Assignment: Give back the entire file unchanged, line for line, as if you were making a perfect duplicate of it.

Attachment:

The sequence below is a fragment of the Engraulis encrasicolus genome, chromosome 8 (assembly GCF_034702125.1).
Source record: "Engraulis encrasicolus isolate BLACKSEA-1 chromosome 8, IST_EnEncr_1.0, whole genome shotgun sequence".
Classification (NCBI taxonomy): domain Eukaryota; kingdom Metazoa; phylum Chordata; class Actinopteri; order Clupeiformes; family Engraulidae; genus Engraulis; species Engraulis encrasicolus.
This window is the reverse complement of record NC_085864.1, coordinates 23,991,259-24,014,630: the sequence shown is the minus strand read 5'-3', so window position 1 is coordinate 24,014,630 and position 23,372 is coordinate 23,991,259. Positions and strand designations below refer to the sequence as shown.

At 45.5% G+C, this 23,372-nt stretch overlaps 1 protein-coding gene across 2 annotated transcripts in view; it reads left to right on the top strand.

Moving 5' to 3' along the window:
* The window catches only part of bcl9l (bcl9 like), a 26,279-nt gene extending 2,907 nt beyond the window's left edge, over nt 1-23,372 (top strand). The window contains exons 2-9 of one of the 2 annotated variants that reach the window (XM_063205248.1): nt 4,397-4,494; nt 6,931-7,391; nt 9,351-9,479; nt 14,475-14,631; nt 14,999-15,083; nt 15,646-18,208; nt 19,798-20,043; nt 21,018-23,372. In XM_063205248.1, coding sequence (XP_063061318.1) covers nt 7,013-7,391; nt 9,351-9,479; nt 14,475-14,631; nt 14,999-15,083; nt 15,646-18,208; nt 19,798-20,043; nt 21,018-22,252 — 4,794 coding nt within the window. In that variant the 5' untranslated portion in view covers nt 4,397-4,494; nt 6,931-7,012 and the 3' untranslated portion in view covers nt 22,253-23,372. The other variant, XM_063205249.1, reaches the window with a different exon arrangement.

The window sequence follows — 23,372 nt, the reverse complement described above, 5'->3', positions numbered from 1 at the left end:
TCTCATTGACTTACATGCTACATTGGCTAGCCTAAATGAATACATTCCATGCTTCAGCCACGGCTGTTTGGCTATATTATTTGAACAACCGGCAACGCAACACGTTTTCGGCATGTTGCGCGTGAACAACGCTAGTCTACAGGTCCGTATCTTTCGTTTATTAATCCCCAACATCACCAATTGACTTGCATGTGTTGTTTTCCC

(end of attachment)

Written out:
The sequence below is a fragment of the Engraulis encrasicolus genome, chromosome 8 (assembly GCF_034702125.1).
Source record: "Engraulis encrasicolus isolate BLACKSEA-1 chromosome 8, IST_EnEncr_1.0, whole genome shotgun sequence".
Classification (NCBI taxonomy): domain Eukaryota; kingdom Metazoa; phylum Chordata; class Actinopteri; order Clupeiformes; family Engraulidae; genus Engraulis; species Engraulis encrasicolus.
This window is the reverse complement of record NC_085864.1, coordinates 23,991,259-24,014,630: the sequence shown is the minus strand read 5'-3', so window position 1 is coordinate 24,014,630 and position 23,372 is coordinate 23,991,259. Positions and strand designations below refer to the sequence as shown.

At 45.5% G+C, this 23,372-nt stretch overlaps 1 protein-coding gene across 2 annotated transcripts in view; it reads left to right on the top strand.

Moving 5' to 3' along the window:
* The window catches only part of bcl9l (bcl9 like), a 26,279-nt gene extending 2,907 nt beyond the window's left edge, over nt 1-23,372 (top strand). The window contains exons 2-9 of one of the 2 annotated variants that reach the window (XM_063205248.1): nt 4,397-4,494; nt 6,931-7,391; nt 9,351-9,479; nt 14,475-14,631; nt 14,999-15,083; nt 15,646-18,208; nt 19,798-20,043; nt 21,018-23,372. In XM_063205248.1, coding sequence (XP_063061318.1) covers nt 7,013-7,391; nt 9,351-9,479; nt 14,475-14,631; nt 14,999-15,083; nt 15,646-18,208; nt 19,798-20,043; nt 21,018-22,252 — 4,794 coding nt within the window. In that variant the 5' untranslated portion in view covers nt 4,397-4,494; nt 6,931-7,012 and the 3' untranslated portion in view covers nt 22,253-23,372. The other variant, XM_063205249.1, reaches the window with a different exon arrangement.

The window sequence follows — 23,372 nt, the reverse complement described above, 5'->3', positions numbered from 1 at the left end:
TCTCATTGACTTACATGCTACATTGGCTAGCCTAAATGAATACATTCCATGCTTCAGCCACGGCTGTTTGGCTATATTATTTGAACAACCGGCAACGCAACACGTTTTCGGCATGTTGCGCGTGAACAACGCTAGTCTACAGGTCCGTATCTTTCGTTTATTAATCCCCAACATCACCAATTGACTTGCATGTGTTGTTTTCCC